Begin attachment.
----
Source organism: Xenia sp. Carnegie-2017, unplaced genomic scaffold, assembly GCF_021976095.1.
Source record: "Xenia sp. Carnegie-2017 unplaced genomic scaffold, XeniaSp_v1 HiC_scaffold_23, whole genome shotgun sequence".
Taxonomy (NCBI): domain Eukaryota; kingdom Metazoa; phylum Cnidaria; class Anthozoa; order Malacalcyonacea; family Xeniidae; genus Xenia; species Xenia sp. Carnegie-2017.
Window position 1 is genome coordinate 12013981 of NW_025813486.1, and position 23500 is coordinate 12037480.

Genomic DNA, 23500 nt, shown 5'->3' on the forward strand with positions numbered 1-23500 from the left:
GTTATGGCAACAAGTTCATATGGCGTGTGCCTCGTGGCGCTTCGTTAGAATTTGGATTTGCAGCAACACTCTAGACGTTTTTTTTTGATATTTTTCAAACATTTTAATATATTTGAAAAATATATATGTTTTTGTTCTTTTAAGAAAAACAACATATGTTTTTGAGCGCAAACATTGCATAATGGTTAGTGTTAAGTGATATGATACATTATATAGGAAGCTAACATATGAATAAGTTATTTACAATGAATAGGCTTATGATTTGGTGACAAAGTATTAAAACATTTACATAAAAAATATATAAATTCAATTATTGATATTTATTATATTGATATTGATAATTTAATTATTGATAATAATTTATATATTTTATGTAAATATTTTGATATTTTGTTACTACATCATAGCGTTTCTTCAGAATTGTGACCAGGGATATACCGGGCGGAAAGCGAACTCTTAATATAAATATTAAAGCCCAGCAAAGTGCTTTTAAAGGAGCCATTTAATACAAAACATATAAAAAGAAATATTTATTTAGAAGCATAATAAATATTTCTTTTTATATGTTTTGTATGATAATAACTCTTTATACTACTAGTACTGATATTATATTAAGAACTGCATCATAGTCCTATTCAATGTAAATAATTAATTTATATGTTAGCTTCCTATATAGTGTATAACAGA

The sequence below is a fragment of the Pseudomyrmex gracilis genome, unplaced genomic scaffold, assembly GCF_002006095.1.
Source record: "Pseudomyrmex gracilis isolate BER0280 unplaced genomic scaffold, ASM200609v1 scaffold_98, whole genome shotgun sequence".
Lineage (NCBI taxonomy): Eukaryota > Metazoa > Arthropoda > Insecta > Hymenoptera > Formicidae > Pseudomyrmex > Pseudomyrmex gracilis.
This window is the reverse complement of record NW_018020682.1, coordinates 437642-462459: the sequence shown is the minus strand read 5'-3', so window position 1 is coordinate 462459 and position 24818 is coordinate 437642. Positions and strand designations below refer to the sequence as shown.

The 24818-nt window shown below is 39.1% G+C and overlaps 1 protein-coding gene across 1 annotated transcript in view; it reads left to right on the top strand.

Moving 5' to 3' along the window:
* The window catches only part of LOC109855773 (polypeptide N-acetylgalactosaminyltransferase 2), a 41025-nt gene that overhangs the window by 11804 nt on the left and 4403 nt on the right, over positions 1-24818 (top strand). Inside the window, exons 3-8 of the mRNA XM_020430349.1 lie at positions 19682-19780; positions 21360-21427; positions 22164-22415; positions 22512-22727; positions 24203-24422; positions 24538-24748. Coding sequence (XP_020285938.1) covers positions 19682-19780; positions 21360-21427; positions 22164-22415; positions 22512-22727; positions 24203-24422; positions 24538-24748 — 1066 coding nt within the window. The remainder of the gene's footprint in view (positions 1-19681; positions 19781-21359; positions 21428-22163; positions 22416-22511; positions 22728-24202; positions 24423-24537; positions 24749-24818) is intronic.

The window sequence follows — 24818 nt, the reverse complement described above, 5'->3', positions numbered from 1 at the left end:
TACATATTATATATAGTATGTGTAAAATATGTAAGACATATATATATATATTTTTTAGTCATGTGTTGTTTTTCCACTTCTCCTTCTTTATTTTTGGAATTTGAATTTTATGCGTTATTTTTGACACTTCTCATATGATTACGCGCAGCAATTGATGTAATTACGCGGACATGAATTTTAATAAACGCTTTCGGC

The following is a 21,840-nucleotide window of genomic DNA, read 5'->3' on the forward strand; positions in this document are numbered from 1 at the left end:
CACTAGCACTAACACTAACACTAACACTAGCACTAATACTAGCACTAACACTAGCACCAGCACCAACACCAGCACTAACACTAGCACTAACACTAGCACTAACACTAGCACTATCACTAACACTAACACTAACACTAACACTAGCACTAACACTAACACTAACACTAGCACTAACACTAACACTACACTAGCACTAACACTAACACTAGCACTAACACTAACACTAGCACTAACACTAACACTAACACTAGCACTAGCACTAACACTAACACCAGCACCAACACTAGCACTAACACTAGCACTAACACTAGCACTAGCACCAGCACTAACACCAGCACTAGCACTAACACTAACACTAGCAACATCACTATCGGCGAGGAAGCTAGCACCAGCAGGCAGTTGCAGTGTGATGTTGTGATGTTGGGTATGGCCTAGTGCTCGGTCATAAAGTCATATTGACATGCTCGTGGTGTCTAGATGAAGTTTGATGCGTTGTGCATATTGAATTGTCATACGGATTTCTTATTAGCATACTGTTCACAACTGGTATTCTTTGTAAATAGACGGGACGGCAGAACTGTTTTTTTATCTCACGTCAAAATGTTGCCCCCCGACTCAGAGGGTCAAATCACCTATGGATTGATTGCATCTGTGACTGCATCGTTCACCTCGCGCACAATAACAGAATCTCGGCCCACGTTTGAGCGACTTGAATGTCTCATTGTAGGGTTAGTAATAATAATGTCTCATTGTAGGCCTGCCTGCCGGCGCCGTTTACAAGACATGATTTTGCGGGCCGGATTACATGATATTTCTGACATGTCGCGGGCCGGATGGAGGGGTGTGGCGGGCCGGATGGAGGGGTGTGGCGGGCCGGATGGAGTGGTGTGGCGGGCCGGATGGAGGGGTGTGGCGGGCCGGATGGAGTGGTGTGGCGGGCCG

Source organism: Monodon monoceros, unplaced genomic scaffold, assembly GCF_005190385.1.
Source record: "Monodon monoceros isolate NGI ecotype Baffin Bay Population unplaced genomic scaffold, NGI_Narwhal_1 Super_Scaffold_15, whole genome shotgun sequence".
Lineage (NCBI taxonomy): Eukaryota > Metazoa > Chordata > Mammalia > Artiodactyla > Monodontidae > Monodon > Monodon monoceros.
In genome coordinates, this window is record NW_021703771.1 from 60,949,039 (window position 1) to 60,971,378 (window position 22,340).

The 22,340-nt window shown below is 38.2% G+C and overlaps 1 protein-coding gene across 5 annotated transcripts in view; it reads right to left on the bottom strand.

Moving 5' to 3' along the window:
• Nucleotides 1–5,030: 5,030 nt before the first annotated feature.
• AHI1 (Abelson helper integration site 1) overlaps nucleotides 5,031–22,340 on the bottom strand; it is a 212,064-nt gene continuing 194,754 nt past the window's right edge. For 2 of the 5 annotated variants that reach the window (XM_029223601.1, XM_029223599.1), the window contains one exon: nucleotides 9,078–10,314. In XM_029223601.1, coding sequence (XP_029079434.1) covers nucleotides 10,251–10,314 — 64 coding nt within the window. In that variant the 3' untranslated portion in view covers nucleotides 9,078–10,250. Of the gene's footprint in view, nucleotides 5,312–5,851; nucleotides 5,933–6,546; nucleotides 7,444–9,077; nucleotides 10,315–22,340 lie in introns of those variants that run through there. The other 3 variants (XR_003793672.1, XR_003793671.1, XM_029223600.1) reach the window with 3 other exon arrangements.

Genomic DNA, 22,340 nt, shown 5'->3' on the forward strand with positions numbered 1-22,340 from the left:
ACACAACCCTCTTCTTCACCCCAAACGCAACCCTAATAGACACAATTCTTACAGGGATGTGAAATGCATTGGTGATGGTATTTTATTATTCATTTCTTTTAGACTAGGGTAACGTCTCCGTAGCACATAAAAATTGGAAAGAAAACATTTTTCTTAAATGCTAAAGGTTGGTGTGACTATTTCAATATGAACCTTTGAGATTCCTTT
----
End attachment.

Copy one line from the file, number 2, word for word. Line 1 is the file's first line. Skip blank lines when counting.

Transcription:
Source record: "Xenia sp. Carnegie-2017 unplaced genomic scaffold, XeniaSp_v1 HiC_scaffold_23, whole genome shotgun sequence".